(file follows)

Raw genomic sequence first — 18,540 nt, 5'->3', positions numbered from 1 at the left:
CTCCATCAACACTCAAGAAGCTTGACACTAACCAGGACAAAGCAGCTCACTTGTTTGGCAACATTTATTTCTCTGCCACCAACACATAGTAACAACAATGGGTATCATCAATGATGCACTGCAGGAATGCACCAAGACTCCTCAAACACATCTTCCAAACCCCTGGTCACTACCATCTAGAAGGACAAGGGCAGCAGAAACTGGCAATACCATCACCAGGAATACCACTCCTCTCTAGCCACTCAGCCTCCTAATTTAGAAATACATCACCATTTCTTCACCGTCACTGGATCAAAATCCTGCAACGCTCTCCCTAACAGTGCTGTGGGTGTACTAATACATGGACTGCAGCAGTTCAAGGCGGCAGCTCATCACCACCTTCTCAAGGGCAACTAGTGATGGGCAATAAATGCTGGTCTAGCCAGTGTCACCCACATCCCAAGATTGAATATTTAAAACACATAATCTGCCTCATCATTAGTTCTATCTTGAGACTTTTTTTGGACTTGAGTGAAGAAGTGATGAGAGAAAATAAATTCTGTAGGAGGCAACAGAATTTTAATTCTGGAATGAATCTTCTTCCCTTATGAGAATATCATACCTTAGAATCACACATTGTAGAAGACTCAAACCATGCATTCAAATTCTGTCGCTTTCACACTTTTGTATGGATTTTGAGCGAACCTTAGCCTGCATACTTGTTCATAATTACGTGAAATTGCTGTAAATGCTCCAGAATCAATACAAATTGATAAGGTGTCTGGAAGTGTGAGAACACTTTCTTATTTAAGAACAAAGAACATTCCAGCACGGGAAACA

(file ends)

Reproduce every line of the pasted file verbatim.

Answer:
Raw genomic sequence first — 18,540 nt, 5'->3', positions numbered from 1 at the left:
CTCCATCAACACTCAAGAAGCTTGACACTAACCAGGACAAAGCAGCTCACTTGTTTGGCAACATTTATTTCTCTGCCACCAACACATAGTAACAACAATGGGTATCATCAATGATGCACTGCAGGAATGCACCAAGACTCCTCAAACACATCTTCCAAACCCCTGGTCACTACCATCTAGAAGGACAAGGGCAGCAGAAACTGGCAATACCATCACCAGGAATACCACTCCTCTCTAGCCACTCAGCCTCCTAATTTAGAAATACATCACCATTTCTTCACCGTCACTGGATCAAAATCCTGCAACGCTCTCCCTAACAGTGCTGTGGGTGTACTAATACATGGACTGCAGCAGTTCAAGGCGGCAGCTCATCACCACCTTCTCAAGGGCAACTAGTGATGGGCAATAAATGCTGGTCTAGCCAGTGTCACCCACATCCCAAGATTGAATATTTAAAACACATAATCTGCCTCATCATTAGTTCTATCTTGAGACTTTTTTTGGACTTGAGTGAAGAAGTGATGAGAGAAAATAAATTCTGTAGGAGGCAACAGAATTTTAATTCTGGAATGAATCTTCTTCCCTTATGAGAATATCATACCTTAGAATCACACATTGTAGAAGACTCAAACCATGCATTCAAATTCTGTCGCTTTCACACTTTTGTATGGATTTTGAGCGAACCTTAGCCTGCATACTTGTTCATAATTACGTGAAATTGCTGTAAATGCTCCAGAATCAATACAAATTGATAAGGTGTCTGGAAGTGTGAGAACACTTTCTTATTTAAGAACAAAGAACATTCCAGCACGGGAAACA